Nearly 70% of all ACL injuries are non-contact and are the result of an improper landing or from a quick change of direction.
The ACL is located inside the knee and stabilizes the joint by preventing the shinbone (tibia) from sliding forward beneath the thighbone (femur). A hard twist or excessive pressure on the ACL can tear it
The cause of most ACL tears is a sudden, abrupt change in force to the knee. This can occur during a quick change of direction or when landing from a jump.
Female athletes are at a higher risk because of a wider pelvis and larger “Q” angle, greater incidence of knee valgus and foot pronation. NOTE:these are structural and genetic issues and can’t be addressed through training.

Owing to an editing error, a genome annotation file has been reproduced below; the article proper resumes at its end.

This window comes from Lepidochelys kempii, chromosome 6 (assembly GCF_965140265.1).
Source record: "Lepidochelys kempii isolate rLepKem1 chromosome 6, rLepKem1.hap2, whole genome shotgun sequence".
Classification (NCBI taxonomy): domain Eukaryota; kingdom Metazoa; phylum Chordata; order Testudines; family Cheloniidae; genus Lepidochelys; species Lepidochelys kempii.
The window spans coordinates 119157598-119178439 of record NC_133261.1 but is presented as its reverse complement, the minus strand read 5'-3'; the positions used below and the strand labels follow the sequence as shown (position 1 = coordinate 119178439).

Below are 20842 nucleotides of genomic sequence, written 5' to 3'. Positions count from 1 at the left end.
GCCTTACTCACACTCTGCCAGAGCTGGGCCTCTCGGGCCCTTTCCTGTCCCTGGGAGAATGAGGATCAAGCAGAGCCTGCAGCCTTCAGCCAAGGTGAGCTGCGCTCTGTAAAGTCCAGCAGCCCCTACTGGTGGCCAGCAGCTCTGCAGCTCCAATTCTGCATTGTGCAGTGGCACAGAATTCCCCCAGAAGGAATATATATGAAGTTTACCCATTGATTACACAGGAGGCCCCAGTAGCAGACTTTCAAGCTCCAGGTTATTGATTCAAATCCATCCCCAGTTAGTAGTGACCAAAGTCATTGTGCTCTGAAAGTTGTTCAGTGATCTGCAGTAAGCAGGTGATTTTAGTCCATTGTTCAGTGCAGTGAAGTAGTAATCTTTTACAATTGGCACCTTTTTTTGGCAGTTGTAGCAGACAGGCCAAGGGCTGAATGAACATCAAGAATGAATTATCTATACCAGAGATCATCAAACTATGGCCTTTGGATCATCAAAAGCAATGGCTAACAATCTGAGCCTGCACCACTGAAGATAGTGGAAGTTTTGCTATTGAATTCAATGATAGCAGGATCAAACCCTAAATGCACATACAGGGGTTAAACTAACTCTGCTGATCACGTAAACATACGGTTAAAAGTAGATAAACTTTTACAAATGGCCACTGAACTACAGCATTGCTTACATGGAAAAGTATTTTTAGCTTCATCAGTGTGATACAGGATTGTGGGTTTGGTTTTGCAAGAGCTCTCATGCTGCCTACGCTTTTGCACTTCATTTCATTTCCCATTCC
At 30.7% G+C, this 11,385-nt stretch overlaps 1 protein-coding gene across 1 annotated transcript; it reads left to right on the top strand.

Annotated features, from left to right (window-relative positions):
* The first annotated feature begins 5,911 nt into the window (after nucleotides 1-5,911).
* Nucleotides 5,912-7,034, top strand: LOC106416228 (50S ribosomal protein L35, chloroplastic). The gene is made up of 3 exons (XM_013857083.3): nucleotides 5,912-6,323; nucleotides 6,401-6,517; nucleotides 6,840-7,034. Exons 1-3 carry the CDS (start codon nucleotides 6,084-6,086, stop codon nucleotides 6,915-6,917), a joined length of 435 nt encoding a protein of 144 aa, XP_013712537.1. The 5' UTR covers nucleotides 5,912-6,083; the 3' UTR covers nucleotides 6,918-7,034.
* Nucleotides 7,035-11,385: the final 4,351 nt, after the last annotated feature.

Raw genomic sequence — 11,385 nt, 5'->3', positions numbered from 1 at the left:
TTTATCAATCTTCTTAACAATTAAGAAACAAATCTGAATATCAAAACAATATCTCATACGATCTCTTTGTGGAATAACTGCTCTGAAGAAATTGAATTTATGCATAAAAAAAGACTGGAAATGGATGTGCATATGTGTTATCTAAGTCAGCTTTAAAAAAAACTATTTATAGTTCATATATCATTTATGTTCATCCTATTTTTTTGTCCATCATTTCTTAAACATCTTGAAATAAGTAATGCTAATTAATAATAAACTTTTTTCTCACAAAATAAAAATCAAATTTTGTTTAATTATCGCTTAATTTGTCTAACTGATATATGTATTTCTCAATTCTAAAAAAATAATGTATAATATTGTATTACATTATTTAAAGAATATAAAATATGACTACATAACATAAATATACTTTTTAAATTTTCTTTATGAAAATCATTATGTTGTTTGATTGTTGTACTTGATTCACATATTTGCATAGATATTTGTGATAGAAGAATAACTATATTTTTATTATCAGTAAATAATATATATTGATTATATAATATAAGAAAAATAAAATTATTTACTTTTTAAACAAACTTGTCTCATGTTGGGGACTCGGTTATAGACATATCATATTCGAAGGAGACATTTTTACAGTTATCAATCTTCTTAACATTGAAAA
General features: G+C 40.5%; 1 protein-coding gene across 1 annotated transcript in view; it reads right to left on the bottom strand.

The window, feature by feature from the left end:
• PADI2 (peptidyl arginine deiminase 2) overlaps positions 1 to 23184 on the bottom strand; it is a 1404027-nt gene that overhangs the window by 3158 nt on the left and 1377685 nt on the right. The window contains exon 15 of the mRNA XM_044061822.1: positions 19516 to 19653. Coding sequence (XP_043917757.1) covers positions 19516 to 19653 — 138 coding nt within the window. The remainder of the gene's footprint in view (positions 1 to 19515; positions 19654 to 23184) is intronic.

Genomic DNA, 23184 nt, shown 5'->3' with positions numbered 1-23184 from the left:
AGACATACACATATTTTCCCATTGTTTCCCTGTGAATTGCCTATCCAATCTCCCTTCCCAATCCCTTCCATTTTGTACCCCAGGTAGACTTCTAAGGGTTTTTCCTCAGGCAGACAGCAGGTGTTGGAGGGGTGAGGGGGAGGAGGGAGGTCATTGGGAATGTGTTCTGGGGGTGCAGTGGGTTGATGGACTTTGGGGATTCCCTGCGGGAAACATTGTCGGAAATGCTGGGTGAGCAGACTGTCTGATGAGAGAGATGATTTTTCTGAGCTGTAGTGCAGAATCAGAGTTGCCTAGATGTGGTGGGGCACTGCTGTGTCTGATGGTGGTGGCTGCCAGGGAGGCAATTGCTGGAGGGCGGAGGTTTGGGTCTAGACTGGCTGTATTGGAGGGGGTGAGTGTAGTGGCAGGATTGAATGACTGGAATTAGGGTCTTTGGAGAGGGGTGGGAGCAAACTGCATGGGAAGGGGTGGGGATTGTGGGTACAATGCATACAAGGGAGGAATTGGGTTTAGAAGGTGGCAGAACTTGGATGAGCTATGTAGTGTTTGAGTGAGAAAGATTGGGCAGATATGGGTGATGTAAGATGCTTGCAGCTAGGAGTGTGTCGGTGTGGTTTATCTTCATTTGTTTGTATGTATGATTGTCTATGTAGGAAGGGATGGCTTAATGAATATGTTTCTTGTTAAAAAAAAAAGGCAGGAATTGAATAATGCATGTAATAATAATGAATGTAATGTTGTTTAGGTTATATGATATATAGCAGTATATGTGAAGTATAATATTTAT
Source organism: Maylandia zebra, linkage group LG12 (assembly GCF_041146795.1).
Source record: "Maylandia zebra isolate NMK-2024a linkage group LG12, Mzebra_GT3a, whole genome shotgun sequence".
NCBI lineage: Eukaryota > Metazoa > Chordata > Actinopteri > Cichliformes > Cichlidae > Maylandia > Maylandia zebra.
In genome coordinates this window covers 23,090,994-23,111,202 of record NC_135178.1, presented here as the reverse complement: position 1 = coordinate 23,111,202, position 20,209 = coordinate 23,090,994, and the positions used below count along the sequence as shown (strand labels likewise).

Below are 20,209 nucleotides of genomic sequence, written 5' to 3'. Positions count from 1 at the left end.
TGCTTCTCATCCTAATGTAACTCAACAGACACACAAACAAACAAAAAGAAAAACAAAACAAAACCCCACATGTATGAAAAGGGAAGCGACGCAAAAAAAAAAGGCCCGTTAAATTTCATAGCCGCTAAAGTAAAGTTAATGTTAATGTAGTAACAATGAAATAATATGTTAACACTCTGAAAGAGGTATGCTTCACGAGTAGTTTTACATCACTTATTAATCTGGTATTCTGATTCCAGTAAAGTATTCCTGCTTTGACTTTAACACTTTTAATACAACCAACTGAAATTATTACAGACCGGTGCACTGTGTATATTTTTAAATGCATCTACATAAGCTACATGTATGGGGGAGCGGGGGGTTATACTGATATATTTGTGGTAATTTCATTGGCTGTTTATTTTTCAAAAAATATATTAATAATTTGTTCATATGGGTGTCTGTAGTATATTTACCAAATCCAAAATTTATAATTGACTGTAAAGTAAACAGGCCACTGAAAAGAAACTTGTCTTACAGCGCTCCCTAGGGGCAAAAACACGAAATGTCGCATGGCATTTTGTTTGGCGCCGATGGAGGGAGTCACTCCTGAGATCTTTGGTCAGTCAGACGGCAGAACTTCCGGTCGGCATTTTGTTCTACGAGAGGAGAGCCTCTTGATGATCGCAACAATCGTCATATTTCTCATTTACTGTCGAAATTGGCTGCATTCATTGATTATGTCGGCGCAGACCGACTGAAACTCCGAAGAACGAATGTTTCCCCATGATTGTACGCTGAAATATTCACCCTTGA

Additional factors that contribute to ACL injuries include a smaller hamstring to quadriceps strength ratio, poor recruitment of the hamstrings during landing, inappropriate jumping/landing mechanics and weak hip abductors.
Every basketball player on the planet over the age of 10 should participate in an ACL injury reduction program. Notice the word reduction. It isn’t possible toprevent ACL injuries (or any injury for that matter). But proper, consistent training can absolutely reduce the occurrence
Here are 4 key pillars to a sound ACL injury reduction program: